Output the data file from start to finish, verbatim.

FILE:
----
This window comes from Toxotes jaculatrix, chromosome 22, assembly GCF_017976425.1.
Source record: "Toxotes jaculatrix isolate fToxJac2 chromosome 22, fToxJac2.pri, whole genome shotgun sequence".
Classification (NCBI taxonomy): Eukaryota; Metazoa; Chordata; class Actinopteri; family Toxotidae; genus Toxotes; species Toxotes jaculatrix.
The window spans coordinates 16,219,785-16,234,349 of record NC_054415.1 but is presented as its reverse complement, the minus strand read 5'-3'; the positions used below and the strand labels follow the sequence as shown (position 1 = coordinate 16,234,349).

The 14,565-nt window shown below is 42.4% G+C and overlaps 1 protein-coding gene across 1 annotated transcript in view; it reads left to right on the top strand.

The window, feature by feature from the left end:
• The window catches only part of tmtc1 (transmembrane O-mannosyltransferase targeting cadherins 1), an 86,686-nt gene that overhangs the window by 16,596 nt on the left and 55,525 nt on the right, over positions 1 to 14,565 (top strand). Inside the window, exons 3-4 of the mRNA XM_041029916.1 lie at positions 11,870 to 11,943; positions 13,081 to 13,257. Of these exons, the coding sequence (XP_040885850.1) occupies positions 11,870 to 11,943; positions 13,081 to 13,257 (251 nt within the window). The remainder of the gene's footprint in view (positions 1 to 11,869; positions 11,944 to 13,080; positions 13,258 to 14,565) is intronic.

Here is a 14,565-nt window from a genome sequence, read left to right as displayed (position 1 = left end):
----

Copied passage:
This window comes from Toxotes jaculatrix, chromosome 22, assembly GCF_017976425.1.
Source record: "Toxotes jaculatrix isolate fToxJac2 chromosome 22, fToxJac2.pri, whole genome shotgun sequence".
Classification (NCBI taxonomy): Eukaryota; Metazoa; Chordata; class Actinopteri; family Toxotidae; genus Toxotes; species Toxotes jaculatrix.
The window spans coordinates 16,219,785-16,234,349 of record NC_054415.1 but is presented as its reverse complement, the minus strand read 5'-3'; the positions used below and the strand labels follow the sequence as shown (position 1 = coordinate 16,234,349).

The 14,565-nt window shown below is 42.4% G+C and overlaps 1 protein-coding gene across 1 annotated transcript in view; it reads left to right on the top strand.

The window, feature by feature from the left end:
• The window catches only part of tmtc1 (transmembrane O-mannosyltransferase targeting cadherins 1), an 86,686-nt gene that overhangs the window by 16,596 nt on the left and 55,525 nt on the right, over positions 1 to 14,565 (top strand). Inside the window, exons 3-4 of the mRNA XM_041029916.1 lie at positions 11,870 to 11,943; positions 13,081 to 13,257. Of these exons, the coding sequence (XP_040885850.1) occupies positions 11,870 to 11,943; positions 13,081 to 13,257 (251 nt within the window). The remainder of the gene's footprint in view (positions 1 to 11,869; positions 11,944 to 13,080; positions 13,258 to 14,565) is intronic.

Here is a 14,565-nt window from a genome sequence, read left to right as displayed (position 1 = left end):